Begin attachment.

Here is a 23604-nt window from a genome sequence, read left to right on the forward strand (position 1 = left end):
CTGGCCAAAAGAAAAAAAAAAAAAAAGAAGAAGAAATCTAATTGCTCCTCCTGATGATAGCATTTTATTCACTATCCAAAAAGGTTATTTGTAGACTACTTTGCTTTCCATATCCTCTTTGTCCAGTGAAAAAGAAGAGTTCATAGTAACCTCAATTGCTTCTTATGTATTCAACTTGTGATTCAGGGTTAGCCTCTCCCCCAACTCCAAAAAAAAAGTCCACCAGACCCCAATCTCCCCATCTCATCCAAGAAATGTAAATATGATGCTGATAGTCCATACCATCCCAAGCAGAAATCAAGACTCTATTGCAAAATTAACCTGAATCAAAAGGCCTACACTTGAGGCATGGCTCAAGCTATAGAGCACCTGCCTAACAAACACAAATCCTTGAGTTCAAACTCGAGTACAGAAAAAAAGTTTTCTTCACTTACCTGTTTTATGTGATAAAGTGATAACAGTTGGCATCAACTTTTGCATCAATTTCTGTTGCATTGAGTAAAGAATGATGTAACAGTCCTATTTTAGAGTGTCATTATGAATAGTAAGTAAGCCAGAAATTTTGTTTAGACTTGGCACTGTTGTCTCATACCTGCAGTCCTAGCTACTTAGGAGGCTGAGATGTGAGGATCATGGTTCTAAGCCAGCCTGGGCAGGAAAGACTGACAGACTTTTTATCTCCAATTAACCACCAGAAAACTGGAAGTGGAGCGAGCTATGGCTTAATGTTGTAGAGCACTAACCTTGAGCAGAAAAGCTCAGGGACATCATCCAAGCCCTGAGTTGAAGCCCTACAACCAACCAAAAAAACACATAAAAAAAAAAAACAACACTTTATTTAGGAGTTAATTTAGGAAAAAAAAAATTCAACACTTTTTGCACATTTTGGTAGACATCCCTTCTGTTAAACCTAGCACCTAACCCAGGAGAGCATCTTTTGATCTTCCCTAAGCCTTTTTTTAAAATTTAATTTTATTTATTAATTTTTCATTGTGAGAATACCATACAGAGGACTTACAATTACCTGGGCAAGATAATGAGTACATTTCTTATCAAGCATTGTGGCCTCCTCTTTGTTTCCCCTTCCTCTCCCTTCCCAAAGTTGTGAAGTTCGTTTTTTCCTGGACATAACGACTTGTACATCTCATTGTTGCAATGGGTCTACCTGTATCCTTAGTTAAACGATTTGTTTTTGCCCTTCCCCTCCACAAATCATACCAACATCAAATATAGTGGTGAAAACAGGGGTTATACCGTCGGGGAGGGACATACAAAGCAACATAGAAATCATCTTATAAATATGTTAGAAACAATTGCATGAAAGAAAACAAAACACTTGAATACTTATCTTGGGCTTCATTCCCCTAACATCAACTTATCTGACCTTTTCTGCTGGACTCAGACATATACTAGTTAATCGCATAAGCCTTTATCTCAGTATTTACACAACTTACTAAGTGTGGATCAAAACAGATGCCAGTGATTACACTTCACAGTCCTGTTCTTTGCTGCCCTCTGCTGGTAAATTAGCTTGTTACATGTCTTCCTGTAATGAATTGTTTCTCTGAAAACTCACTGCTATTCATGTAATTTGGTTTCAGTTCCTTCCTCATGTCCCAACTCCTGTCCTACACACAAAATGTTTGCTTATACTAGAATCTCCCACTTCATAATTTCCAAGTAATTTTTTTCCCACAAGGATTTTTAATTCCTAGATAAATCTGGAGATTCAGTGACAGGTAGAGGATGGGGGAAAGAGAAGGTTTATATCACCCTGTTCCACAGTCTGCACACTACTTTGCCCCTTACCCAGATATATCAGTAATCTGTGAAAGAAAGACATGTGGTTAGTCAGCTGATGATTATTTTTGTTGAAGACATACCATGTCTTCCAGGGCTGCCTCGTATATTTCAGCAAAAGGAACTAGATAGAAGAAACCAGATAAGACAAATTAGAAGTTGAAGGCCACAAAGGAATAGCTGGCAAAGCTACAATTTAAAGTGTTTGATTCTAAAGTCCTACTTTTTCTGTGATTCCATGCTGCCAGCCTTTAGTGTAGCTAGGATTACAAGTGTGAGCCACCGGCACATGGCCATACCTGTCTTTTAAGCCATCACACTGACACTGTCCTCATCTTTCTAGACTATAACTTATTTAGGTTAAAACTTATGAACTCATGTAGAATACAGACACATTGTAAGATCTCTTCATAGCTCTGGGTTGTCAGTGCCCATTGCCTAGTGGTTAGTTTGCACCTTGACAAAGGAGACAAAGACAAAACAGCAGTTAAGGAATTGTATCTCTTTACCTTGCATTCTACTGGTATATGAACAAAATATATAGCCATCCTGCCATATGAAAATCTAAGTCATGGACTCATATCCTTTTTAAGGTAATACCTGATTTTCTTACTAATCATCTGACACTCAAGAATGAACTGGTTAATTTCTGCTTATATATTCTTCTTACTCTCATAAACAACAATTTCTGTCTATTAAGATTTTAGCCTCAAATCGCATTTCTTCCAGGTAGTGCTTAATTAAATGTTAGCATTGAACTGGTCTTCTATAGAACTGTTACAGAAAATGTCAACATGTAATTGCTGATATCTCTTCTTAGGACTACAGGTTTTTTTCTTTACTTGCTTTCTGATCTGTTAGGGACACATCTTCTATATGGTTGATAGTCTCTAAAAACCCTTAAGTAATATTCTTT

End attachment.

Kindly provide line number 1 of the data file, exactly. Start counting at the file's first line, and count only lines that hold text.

Here is a 23604-nt window from a genome sequence, read left to right on the forward strand (position 1 = left end):